If this run of one defeat from eight can be stretched a further two games it will have been an excellent end to the campaign. The Champions-elect, MK Dons, come to Valley Parade next Saturday and will offer a clear marker of how far the current squad are from the best at this level than the league table, distorted by that wretched autumn form, appears to show. In reality for City though, it’s just another warm up game for the next campaign.

A Time for Reflection

This game was never going to get the pulse racing. Evidently, It was a fixture that failed to inspire a large number of City season ticket holders – with Liverpool playing Chelsea in the Champions League viewed from a warm living room sofa the choice made by many.

With both sides safe from the perils of the relegation zone, and no chance of getting into the playoffs, City and Barnet predictably played out a 1-1 stalemate.

Barnet in truth were the better side and carved out the better chances, three of which brought the best out of Scott Loach. They took the lead in the first half when a thunderous effort from Barnet midfielder Thomas smacked off the crossbar. The rebound fell to the lively Birchall who reacted first to the rebound before beating Loach at his near post. Later in the half, Barnet should have doubled their lead, but Loach stood up brilliantly to block a one on one effort.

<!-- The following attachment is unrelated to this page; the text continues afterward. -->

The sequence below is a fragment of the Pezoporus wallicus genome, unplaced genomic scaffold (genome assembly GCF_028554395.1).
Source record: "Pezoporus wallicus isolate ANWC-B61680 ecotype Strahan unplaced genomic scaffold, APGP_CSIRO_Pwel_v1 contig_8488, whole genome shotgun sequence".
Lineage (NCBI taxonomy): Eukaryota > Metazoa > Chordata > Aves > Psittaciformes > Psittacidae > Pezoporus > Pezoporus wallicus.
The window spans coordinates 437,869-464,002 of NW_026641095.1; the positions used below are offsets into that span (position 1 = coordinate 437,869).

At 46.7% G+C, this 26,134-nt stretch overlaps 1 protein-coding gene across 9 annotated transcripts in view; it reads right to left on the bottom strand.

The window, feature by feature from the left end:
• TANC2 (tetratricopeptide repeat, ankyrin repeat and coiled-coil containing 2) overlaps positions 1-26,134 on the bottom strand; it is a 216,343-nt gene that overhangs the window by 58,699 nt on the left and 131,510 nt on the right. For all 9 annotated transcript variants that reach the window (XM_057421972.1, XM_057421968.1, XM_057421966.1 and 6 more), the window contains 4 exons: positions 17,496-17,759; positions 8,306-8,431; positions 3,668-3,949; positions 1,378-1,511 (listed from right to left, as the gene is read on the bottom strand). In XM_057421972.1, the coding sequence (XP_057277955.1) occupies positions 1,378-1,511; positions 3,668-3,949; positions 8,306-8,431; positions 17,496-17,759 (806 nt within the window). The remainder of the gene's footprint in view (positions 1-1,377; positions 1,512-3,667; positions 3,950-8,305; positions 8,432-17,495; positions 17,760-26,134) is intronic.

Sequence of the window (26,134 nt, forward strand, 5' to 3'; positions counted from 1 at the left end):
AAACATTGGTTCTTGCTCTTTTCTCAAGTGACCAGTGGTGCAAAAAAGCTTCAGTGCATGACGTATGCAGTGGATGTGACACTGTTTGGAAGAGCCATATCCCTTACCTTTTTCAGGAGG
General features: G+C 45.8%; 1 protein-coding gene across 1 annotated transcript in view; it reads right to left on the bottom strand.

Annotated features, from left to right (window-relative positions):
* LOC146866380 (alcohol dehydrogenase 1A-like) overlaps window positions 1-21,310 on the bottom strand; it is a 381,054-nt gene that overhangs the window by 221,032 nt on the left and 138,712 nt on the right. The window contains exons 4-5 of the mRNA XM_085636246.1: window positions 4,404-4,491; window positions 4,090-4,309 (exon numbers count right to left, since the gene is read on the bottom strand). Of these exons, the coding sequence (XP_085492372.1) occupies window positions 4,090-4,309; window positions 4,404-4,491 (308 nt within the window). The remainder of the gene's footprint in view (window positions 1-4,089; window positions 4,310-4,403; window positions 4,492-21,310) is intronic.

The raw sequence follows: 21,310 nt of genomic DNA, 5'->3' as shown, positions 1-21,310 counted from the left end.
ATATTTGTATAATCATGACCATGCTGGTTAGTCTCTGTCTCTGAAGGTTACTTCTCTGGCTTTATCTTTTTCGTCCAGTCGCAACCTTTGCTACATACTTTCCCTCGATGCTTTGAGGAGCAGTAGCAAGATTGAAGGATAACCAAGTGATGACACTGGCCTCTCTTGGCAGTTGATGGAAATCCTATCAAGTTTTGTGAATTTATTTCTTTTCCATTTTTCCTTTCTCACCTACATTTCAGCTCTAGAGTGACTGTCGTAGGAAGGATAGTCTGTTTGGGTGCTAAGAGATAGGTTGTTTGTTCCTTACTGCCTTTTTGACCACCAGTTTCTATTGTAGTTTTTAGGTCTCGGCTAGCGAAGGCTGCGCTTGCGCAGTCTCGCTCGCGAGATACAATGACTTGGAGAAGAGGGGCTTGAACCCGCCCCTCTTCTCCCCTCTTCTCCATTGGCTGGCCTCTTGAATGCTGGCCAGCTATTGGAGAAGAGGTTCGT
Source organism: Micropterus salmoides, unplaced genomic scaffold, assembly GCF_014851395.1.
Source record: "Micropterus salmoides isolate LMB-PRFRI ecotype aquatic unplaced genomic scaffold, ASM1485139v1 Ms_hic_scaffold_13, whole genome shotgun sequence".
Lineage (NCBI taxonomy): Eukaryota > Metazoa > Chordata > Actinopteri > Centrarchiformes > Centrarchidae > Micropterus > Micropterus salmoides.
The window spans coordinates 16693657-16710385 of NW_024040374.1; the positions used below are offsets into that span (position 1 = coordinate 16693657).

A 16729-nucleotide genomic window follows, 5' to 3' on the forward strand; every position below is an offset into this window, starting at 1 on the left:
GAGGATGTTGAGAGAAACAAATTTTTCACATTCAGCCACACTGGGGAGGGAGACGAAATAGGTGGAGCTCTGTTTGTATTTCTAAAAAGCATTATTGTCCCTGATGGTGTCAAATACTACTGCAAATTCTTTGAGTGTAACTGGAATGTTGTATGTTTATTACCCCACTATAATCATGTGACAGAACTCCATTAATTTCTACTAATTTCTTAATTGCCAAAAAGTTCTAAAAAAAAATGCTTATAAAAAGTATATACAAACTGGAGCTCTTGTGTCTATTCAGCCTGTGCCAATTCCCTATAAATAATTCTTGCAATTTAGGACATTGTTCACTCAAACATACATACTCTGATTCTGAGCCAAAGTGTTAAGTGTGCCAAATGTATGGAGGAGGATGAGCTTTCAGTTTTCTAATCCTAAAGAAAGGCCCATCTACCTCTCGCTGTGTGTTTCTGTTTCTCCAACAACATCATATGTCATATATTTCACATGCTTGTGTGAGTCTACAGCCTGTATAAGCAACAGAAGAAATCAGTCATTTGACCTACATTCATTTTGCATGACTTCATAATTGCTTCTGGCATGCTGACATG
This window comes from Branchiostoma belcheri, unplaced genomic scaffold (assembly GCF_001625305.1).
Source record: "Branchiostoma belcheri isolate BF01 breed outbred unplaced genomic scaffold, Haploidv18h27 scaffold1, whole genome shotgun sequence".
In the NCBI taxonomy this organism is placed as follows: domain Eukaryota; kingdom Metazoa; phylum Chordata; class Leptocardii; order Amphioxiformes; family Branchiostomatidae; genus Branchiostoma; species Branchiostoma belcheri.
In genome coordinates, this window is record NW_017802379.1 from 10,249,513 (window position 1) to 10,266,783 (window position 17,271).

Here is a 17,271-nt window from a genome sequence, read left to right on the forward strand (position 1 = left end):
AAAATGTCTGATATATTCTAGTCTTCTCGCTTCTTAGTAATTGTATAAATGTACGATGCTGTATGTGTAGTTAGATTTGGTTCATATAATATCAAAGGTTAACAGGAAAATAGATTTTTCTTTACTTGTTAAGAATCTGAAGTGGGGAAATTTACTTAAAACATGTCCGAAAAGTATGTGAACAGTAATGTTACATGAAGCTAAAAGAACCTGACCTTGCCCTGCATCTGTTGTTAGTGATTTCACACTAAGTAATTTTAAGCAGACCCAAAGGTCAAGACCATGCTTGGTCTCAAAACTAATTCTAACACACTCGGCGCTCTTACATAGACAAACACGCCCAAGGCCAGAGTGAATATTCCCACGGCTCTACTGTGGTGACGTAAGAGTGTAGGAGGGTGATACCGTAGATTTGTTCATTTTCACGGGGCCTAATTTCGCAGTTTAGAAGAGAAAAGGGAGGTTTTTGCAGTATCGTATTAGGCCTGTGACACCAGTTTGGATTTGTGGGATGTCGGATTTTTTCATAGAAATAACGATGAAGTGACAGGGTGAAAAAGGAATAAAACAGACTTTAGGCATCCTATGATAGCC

Whilst City did command much of the possession, not much of it was put to good use. The game took on the role of being an exhibition type match as the players went through the motions. Nevertheless, it was still a relief when Eddie Johnson nodded down Joe Colbeck’s accurate corner to grab us a point in the second half.

The main purpose of this game was most certainly to be to run the rule over those players “fighting” for a new contract at Bradford. With midtable obscurity the destination for both sides, it did seem like a good night to reflect on the current squad. It was time to reflect. Whatever happens between now and the end of the season, you can be sure we will see plenty of new faces arrive at the club before August. My views on our current crop of players might not be shared by all, but having seen a large percentage games home and away I felt the need to want to share these with fellow BfB readers: